Visiting a Massai School

Trip Start Jun 30, 2010
Trip End Ongoing

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Flag of Kenya  , Nairobi Area,
Monday, July 5, 2010

We visit a Massai School today, and the students here welcome us with songs. I visit each classroom one by one, talk to children, sing and dance with them.  I wish the village had been near where we stay to offer some volunteer work.

To reach here we had a long journey in dusty roads full of rocks and pits.  It took us 4 hours to reach.

Here in Kenya and in similar countries with these bad dirt roads the distances should be considered differently.  One can believe that a distance of 20 kms can be covered in 15 minutes or 20 the maximum but the truth is that one needs more than 2 hours to reach this distance because of the very bad condition of the dirt roads. The people now who don't have big cars and use the ordinary family cars I am sure they have to take their cars for service at least once every week.

The word 'safari’ for an African means drive, so our

 safari is interesting, because we see zebras and gazelles in the fields on our way to the school.  Many ‘wild beasts’ as the locals call them here which in reality are the male cows, very different from ours.  They look like buffalos. Giraffes can be seen in the distance, and wild pigs.  We are told that you can be attacked by a leopard if you walk in the evening in these fields. The Massai people who live out in these fields are able to protect themselves and from a young age they are trained how to kill these animals.

The Massai tribe is found mainly in the southern part of Kenya. They worship cattle because it is their main source of economic survival.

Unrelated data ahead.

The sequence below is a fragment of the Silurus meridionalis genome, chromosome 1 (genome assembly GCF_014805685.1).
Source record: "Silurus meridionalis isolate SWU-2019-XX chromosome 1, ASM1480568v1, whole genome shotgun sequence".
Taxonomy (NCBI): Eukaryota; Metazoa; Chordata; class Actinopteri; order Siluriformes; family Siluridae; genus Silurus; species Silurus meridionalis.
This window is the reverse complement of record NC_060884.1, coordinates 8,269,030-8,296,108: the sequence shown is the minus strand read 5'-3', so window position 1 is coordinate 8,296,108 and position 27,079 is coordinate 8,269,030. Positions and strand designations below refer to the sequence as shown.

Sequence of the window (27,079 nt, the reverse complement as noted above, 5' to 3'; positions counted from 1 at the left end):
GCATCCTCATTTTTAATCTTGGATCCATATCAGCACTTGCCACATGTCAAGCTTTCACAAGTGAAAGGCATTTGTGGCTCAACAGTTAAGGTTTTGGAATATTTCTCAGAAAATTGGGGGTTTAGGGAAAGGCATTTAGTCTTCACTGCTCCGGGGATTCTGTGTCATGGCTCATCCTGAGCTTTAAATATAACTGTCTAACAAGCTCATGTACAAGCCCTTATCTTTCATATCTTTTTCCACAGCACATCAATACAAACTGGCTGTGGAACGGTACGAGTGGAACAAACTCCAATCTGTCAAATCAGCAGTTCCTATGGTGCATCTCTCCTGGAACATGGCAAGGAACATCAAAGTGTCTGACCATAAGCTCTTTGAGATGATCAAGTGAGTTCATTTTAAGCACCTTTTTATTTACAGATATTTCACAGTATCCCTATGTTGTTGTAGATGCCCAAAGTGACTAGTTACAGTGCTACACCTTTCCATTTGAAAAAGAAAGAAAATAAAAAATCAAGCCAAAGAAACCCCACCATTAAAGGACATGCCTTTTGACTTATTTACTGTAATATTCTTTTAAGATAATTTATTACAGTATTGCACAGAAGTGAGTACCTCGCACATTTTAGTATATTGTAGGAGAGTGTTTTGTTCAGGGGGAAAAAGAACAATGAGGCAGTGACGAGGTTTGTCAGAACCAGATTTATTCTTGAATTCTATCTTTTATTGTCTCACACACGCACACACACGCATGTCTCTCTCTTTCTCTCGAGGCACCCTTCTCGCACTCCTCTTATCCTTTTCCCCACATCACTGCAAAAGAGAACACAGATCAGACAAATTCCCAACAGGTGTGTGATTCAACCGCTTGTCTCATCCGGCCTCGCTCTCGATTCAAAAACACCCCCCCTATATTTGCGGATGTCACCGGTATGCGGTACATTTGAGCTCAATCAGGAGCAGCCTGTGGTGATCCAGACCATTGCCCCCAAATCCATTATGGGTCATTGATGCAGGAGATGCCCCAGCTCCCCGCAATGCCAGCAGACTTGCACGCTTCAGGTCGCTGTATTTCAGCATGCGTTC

They prefer to remain nomadic herdsmen, moving as their needs necessitate. Many Massai believe that education is not important for the herdsman to search for green grass to feed the cows.  They have not strayed from the traditional basic ways of life.  Farming for the trading of crops such as corn and vegetable is done by some of them.  They reject the cash economy and refuse to settle or become farmers.  This has made life difficult and harsh. This is becoming more difficult in modern times as their open plain disappears.

The students of this school walk for miles to attend classes.

Their school is in a much better condition than the one I visited some days ago, and the students here, even wear uniforms.  Of course it is a poor school, and not all teachers here get paid.

Most of them do volunteer work as I am informed, and the salary of a teacher who is paid from the government does not exceed the $190 U.S.

We have brought rice and maize for the students today, soap, many pencils, copy books and candies.  I notice that the students in the orphan school had more smily faces than these children of the Massai here.  The students tell me that they do all their homework at school because it is not possible to study at their homes.  The moment they return home they help their parents with the cattle.